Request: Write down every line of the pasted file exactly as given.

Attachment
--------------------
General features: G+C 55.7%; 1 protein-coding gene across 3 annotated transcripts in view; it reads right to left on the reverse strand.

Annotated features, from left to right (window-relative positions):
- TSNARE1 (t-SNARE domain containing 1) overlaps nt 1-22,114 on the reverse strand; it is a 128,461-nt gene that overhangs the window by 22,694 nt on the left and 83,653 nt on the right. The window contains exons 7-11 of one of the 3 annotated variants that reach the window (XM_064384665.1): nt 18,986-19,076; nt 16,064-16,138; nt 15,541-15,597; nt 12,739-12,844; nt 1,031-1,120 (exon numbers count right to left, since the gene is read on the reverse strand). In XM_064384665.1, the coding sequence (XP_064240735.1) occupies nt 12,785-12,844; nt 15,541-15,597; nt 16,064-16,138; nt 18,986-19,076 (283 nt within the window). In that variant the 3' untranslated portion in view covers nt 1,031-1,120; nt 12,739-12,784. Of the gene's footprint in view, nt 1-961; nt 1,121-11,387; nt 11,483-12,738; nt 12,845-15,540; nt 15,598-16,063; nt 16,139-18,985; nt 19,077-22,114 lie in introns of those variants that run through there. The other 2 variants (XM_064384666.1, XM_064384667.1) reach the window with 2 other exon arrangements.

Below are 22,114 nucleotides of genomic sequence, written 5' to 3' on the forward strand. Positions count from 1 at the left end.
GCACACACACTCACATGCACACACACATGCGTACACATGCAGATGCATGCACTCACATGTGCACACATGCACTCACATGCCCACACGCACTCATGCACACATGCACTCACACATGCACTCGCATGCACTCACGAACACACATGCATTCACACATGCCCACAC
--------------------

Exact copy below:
General features: G+C 55.7%; 1 protein-coding gene across 3 annotated transcripts in view; it reads right to left on the reverse strand.

Annotated features, from left to right (window-relative positions):
- TSNARE1 (t-SNARE domain containing 1) overlaps nt 1-22,114 on the reverse strand; it is a 128,461-nt gene that overhangs the window by 22,694 nt on the left and 83,653 nt on the right. The window contains exons 7-11 of one of the 3 annotated variants that reach the window (XM_064384665.1): nt 18,986-19,076; nt 16,064-16,138; nt 15,541-15,597; nt 12,739-12,844; nt 1,031-1,120 (exon numbers count right to left, since the gene is read on the reverse strand). In XM_064384665.1, the coding sequence (XP_064240735.1) occupies nt 12,785-12,844; nt 15,541-15,597; nt 16,064-16,138; nt 18,986-19,076 (283 nt within the window). In that variant the 3' untranslated portion in view covers nt 1,031-1,120; nt 12,739-12,784. Of the gene's footprint in view, nt 1-961; nt 1,121-11,387; nt 11,483-12,738; nt 12,845-15,540; nt 15,598-16,063; nt 16,139-18,985; nt 19,077-22,114 lie in introns of those variants that run through there. The other 2 variants (XM_064384666.1, XM_064384667.1) reach the window with 2 other exon arrangements.

Below are 22,114 nucleotides of genomic sequence, written 5' to 3' on the forward strand. Positions count from 1 at the left end.
GCACACACACTCACATGCACACACACATGCGTACACATGCAGATGCATGCACTCACATGTGCACACATGCACTCACATGCCCACACGCACTCATGCACACATGCACTCACACATGCACTCGCATGCACTCACGAACACACATGCATTCACACATGCCCACAC